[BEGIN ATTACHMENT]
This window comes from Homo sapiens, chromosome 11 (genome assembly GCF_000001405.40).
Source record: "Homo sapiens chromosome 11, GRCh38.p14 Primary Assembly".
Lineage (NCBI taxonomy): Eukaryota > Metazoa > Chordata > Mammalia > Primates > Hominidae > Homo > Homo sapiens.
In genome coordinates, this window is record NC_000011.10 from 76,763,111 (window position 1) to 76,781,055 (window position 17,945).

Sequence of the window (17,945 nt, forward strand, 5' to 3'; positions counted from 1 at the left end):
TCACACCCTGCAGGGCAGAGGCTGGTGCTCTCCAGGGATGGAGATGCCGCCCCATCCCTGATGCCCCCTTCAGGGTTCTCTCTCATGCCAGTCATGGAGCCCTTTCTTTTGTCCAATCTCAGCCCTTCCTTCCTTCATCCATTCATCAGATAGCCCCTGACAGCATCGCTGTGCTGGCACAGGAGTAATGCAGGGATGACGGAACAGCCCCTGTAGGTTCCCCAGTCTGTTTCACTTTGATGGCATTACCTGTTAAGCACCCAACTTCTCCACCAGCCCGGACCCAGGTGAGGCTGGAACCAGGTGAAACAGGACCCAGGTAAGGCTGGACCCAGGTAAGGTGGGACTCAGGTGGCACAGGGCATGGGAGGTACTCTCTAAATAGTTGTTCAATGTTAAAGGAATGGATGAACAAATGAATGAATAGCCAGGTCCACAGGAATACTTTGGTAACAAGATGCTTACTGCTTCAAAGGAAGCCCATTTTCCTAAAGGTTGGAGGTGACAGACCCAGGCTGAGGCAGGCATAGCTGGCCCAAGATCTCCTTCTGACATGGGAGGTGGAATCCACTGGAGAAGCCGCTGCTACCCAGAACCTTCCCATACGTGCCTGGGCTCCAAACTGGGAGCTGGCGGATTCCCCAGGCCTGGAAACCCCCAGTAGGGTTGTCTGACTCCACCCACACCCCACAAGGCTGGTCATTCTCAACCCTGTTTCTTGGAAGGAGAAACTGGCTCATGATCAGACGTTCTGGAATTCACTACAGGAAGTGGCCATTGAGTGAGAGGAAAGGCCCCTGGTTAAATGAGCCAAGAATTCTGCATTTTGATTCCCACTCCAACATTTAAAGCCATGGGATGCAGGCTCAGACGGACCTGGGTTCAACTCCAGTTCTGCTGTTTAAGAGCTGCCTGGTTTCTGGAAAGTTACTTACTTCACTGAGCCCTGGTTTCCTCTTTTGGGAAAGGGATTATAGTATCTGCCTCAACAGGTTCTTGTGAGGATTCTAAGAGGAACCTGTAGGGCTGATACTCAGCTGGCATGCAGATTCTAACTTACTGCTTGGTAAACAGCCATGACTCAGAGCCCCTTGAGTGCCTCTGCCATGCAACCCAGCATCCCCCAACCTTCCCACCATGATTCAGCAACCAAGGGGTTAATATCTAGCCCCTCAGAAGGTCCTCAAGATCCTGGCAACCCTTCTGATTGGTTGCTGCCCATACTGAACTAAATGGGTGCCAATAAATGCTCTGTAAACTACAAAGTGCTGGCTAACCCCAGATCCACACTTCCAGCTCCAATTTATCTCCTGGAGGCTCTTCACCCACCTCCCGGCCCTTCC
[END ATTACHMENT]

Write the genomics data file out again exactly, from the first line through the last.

This window comes from Homo sapiens, chromosome 11 (genome assembly GCF_000001405.40).
Source record: "Homo sapiens chromosome 11, GRCh38.p14 Primary Assembly".
Lineage (NCBI taxonomy): Eukaryota > Metazoa > Chordata > Mammalia > Primates > Hominidae > Homo > Homo sapiens.
In genome coordinates, this window is record NC_000011.10 from 76,763,111 (window position 1) to 76,781,055 (window position 17,945).

Sequence of the window (17,945 nt, forward strand, 5' to 3'; positions counted from 1 at the left end):
TCACACCCTGCAGGGCAGAGGCTGGTGCTCTCCAGGGATGGAGATGCCGCCCCATCCCTGATGCCCCCTTCAGGGTTCTCTCTCATGCCAGTCATGGAGCCCTTTCTTTTGTCCAATCTCAGCCCTTCCTTCCTTCATCCATTCATCAGATAGCCCCTGACAGCATCGCTGTGCTGGCACAGGAGTAATGCAGGGATGACGGAACAGCCCCTGTAGGTTCCCCAGTCTGTTTCACTTTGATGGCATTACCTGTTAAGCACCCAACTTCTCCACCAGCCCGGACCCAGGTGAGGCTGGAACCAGGTGAAACAGGACCCAGGTAAGGCTGGACCCAGGTAAGGTGGGACTCAGGTGGCACAGGGCATGGGAGGTACTCTCTAAATAGTTGTTCAATGTTAAAGGAATGGATGAACAAATGAATGAATAGCCAGGTCCACAGGAATACTTTGGTAACAAGATGCTTACTGCTTCAAAGGAAGCCCATTTTCCTAAAGGTTGGAGGTGACAGACCCAGGCTGAGGCAGGCATAGCTGGCCCAAGATCTCCTTCTGACATGGGAGGTGGAATCCACTGGAGAAGCCGCTGCTACCCAGAACCTTCCCATACGTGCCTGGGCTCCAAACTGGGAGCTGGCGGATTCCCCAGGCCTGGAAACCCCCAGTAGGGTTGTCTGACTCCACCCACACCCCACAAGGCTGGTCATTCTCAACCCTGTTTCTTGGAAGGAGAAACTGGCTCATGATCAGACGTTCTGGAATTCACTACAGGAAGTGGCCATTGAGTGAGAGGAAAGGCCCCTGGTTAAATGAGCCAAGAATTCTGCATTTTGATTCCCACTCCAACATTTAAAGCCATGGGATGCAGGCTCAGACGGACCTGGGTTCAACTCCAGTTCTGCTGTTTAAGAGCTGCCTGGTTTCTGGAAAGTTACTTACTTCACTGAGCCCTGGTTTCCTCTTTTGGGAAAGGGATTATAGTATCTGCCTCAACAGGTTCTTGTGAGGATTCTAAGAGGAACCTGTAGGGCTGATACTCAGCTGGCATGCAGATTCTAACTTACTGCTTGGTAAACAGCCATGACTCAGAGCCCCTTGAGTGCCTCTGCCATGCAACCCAGCATCCCCCAACCTTCCCACCATGATTCAGCAACCAAGGGGTTAATATCTAGCCCCTCAGAAGGTCCTCAAGATCCTGGCAACCCTTCTGATTGGTTGCTGCCCATACTGAACTAAATGGGTGCCAATAAATGCTCTGTAAACTACAAAGTGCTGGCTAACCCCAGATCCACACTTCCAGCTCCAATTTATCTCCTGGAGGCTCTTCACCCACCTCCCGGCCCTTCC